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Ontario woman donates home to Indigenous Peoples

Lidia Tromp wanted to give her Tillsonburg, Ont, property to the Indigenous community - so she donated it to Ontario Aboriginal Housing Services
Lidia Tromp, left, has donated her house and property in Tillsonburg, Ont. to Ontario Aboriginal Housing Services (OAHS). Tromp worked with Wanda Chorney, manager of title services for OAHS (right), to facilitate the donation.

Lidia Tromp started a new chapter in her life this year by leaving her Tillsonburg, Ont. home of 55 years behind to reside in a nursing home. 

Wanting to give her land back to the Indigenous community, Tromp donated her house and property to Ontario Aboriginal Housing Services (OAHS), a Sault Ste. Marie-based organization that was founded in 1994 in order to provide safe and affordable housing to both urban and rural First Nation, Inuit, and Métis people in Ontario.

“God put it in my head and my heart to give [the house] away,” said Tromp in a news release issued by OAHS. “It was such a liberating thought.

“Good will come from it, I’m sure.”

Tromp’s lawyer reached out to OAHS in June of this year. The housing provider would eventually accept Tromp’s donation - a home that she worked several jobs at a time just to pay the mortgage on - following a home inspection. 

“We’re trying to be a household name with Ontario Aborignal Housing Services, where we want the community to know that there are a lot of opportunities for Indigenous and non-Indigenous people to acquire affordable and safe housing,” said OAHS spokesperson Sarah McBain, speaking with SooToday Friday. “When the lawyer was looking for Indigenous, non-profit places in the community, we were the lucky ones he decided to call up. So that was really exciting.”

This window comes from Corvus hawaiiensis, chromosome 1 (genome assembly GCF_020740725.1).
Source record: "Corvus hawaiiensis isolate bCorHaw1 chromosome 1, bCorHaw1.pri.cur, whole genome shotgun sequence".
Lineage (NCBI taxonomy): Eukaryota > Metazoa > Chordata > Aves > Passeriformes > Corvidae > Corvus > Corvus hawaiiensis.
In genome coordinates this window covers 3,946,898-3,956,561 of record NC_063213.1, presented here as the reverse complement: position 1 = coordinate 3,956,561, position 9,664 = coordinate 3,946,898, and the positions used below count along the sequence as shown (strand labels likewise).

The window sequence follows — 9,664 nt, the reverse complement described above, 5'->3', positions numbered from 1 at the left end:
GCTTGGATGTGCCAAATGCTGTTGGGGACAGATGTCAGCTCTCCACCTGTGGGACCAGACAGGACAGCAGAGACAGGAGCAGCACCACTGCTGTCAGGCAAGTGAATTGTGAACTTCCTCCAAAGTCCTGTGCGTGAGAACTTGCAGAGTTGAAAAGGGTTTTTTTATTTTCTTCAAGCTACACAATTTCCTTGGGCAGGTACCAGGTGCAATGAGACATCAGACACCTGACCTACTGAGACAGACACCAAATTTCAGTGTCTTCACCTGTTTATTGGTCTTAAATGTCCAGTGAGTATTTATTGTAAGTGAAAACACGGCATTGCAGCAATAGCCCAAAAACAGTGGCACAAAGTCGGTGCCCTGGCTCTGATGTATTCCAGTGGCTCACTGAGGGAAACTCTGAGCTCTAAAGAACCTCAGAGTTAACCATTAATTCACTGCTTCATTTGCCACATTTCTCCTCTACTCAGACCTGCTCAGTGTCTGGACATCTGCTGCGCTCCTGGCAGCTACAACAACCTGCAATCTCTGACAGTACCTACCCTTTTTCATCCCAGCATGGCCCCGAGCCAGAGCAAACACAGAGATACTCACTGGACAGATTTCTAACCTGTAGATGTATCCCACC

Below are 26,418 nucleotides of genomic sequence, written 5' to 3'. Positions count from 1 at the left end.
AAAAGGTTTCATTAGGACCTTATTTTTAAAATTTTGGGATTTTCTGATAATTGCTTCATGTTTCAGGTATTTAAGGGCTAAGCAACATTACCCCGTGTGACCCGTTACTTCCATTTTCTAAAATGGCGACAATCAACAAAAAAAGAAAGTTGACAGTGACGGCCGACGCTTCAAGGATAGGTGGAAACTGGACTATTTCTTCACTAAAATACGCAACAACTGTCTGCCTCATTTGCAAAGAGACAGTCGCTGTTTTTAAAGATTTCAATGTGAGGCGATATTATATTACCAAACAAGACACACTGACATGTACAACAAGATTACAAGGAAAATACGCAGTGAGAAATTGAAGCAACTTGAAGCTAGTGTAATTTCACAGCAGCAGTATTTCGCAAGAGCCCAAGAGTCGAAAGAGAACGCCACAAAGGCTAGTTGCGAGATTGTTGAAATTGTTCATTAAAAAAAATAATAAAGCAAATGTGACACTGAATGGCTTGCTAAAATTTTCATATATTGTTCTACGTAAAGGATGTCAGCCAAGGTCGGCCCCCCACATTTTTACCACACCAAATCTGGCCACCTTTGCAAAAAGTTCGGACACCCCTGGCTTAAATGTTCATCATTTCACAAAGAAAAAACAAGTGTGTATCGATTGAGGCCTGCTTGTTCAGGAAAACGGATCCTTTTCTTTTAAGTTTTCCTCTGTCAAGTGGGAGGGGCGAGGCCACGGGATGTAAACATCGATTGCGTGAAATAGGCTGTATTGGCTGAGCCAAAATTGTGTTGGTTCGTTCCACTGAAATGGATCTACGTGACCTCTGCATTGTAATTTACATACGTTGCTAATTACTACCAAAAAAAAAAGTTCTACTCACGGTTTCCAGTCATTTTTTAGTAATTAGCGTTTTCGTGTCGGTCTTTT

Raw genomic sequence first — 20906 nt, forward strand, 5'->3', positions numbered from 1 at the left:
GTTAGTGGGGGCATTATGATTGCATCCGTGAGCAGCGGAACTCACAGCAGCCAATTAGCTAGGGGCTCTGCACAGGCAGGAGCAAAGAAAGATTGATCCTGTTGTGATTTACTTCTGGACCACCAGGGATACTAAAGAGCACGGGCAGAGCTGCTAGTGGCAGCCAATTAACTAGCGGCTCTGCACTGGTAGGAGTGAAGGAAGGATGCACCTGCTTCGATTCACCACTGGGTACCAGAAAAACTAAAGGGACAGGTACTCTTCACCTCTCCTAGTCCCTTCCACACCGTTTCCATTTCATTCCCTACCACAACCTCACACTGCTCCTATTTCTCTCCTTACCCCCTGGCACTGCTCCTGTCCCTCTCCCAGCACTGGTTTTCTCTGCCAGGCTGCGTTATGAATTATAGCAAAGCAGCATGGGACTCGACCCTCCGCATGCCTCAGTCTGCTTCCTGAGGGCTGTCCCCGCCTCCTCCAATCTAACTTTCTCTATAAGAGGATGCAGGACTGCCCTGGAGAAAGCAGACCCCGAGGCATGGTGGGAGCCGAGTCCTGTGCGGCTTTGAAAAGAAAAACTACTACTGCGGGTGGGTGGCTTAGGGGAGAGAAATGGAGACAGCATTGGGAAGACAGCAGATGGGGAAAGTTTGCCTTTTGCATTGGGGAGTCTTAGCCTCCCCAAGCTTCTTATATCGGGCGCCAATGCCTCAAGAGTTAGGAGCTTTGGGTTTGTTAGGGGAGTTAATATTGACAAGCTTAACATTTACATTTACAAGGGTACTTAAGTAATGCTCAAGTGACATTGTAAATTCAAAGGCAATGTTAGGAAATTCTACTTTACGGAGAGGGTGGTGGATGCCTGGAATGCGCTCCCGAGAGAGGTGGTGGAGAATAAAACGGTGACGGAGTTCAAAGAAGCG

The housing provider says that Tromp’s donation of her home to the Indigenous community with the help of OAHS will “ensure that an Indigenous family is housed safely and affordably to enhance their well-being and future.”  

“It was very surprising, but also very exhilarating. It’s not something that we come across very often,” said McBain. “We get donated land from municipalities and things like that, but having an individual wanting to dedicate their home that they’ve had for the majority of their life to the Indigenous community is really remarkable.”

A report by the Ontario Non-Profit Housing Association released earlier this year suggests that the province needs to add at least 22,000 subsidized Indigenous housing units within the next 10 years in order to meet the growing demand for affordable housing.